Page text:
What We’re Reading: August 26

What We’re Reading: August 26

Here are the Bookish staff’s personal weekend reading recommendations; have you read any of them? Tell us in the comments what you’ll be reading this weekend! If you’re still looking for some inspiration, check out our Summer Previews for a look at the best books of the season.

Nine Stories

I really love J.D. Salinger’s short stories, and have decided to revisit Nine Stories this weekend. I remembered being really rattled by “A Perfect Day for Bananafish,” and quite liking “For Esmé–With Love and Squalor.” Fingers crossed that they hold up! —Elizabeth

Harry Potter and the Goblet of Fire

I forgot just how great this book is. From the over-posted letter to the deceptive size of the wizard’s tents at the Quidditch World Cup, J.K. Rowling’s magical world continues to expand and grow in amazing ways. This is also the point where the overarching plot takes a darker turn, and it’s incredible to watch the subtle changes start to happen. —Kelly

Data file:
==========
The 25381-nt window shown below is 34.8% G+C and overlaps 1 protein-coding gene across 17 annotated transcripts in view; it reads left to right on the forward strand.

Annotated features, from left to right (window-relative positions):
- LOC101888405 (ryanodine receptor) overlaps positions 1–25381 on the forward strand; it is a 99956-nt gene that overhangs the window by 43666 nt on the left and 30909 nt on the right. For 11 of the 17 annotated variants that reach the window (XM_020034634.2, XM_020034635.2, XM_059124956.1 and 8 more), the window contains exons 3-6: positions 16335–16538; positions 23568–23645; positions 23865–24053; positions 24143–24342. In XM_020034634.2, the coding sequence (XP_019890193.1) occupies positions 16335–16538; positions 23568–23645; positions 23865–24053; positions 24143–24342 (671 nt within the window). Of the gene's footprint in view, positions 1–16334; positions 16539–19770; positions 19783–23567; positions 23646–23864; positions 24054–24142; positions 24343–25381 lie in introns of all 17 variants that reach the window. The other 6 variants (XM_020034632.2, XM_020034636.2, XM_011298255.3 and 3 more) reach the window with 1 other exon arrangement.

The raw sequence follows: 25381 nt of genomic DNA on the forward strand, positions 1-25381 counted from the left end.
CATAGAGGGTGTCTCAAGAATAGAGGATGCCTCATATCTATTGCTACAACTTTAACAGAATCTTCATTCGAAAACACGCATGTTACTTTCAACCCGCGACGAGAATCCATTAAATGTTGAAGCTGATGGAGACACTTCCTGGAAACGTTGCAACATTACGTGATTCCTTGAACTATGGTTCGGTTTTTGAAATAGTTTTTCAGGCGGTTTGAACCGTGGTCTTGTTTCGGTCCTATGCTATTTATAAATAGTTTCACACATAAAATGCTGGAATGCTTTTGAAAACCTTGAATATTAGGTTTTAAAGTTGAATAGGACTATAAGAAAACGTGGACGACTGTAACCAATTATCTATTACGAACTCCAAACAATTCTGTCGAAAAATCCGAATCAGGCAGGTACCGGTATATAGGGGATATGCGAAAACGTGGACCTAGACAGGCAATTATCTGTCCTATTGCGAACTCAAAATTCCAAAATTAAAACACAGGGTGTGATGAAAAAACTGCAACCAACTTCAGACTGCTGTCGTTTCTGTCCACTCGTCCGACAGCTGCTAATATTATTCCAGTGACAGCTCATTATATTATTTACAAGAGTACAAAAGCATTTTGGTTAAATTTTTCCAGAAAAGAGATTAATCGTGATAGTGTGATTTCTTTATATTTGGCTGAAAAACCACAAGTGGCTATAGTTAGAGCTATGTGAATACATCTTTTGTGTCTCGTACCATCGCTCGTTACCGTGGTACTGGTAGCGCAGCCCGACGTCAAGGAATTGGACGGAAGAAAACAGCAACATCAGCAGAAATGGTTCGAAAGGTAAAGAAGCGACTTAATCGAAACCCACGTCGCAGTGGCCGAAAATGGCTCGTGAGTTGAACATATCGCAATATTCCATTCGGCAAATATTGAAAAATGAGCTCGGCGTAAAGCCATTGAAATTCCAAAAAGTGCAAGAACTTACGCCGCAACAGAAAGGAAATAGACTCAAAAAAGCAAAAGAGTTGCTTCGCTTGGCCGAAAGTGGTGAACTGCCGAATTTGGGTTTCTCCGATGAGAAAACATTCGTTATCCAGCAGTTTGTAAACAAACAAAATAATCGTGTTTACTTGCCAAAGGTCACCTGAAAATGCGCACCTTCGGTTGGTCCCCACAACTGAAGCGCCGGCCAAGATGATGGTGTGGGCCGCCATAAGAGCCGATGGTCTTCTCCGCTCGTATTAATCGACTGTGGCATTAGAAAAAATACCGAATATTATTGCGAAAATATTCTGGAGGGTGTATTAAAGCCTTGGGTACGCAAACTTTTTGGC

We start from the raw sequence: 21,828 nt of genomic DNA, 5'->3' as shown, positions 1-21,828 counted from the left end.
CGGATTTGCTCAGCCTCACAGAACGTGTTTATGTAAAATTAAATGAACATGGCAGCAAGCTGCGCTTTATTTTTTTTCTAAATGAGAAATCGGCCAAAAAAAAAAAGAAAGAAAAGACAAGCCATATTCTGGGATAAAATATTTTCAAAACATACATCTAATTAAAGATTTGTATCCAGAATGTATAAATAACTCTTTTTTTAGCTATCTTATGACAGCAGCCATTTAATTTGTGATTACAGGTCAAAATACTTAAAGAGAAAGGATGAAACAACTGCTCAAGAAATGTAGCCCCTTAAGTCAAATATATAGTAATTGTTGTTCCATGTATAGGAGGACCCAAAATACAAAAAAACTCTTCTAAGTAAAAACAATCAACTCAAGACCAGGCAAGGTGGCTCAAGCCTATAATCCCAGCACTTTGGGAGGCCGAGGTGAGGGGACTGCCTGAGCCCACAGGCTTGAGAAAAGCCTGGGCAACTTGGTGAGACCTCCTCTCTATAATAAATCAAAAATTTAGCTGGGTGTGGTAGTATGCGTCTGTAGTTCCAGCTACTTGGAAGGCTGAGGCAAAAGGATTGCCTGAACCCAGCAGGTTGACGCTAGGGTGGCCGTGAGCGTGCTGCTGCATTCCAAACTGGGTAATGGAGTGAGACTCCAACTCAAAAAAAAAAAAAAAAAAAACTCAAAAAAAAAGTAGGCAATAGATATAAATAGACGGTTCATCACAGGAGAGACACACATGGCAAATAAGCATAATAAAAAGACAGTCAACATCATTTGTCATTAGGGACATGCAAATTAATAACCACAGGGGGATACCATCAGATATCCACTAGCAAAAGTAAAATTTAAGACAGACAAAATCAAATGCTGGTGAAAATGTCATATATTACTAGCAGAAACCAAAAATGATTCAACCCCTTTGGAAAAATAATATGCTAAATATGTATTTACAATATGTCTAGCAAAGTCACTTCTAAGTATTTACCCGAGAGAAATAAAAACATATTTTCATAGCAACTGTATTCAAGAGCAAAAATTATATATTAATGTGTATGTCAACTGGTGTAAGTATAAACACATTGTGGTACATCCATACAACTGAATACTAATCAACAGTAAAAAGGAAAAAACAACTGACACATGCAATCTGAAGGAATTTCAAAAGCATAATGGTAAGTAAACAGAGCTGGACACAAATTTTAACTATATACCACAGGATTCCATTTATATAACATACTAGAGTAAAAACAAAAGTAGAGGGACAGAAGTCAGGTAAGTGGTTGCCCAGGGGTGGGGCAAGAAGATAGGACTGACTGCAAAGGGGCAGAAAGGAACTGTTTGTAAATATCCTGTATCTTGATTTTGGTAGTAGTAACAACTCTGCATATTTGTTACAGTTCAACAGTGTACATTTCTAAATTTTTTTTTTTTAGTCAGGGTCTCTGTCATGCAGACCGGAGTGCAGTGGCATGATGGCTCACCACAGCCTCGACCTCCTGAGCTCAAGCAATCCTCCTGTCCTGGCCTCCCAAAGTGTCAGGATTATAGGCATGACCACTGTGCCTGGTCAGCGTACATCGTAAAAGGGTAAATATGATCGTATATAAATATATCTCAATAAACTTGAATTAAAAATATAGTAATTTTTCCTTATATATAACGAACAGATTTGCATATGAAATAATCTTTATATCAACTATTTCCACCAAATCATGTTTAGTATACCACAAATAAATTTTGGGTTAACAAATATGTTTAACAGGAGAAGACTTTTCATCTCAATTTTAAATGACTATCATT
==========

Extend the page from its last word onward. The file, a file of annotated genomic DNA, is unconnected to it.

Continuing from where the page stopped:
Hitler: Ascent, 1889-1939

I have read many books about Adolf Hitler and the despicable terror and sick cruelty he inflicted on the human race. I am interested in reading Hitler: Ascent by Volker Ullrich to learn more about his rise to power. —Bob

The Cry of the Owl

It’s Patricia Highsmith’s The Cry of the Owl this week. I’ve read The Talented Mr. Ripley twice, as well as Ripley Under Ground, but no non-Ripley fiction. It’s time! Talented is right up there with my favorite all-time books, as both the writing and the psychological insight blow me away. I expect the same to happen here. A lonely guy from small-town Pennsylvania, marriage a failure, gets pulled into a situation involving a string of murders. “Kafka with a vengeance,” an English reviewer wrote. I’ll be coming to this book with more knowledge of Highsmith herself, too, having read The Talented Miss Highsmith a couple years ago, which is fabulous. —Phil

The 37th Parallel

I’ve always been fascinated by books and movies about the paranormal. I particularly like ones set in the early 1950s, with ties to the development of nuclear power and space travel. Right now I’m enjoying The 37th Parallel by Ben Mezrich, about UFO sightings. —Bob







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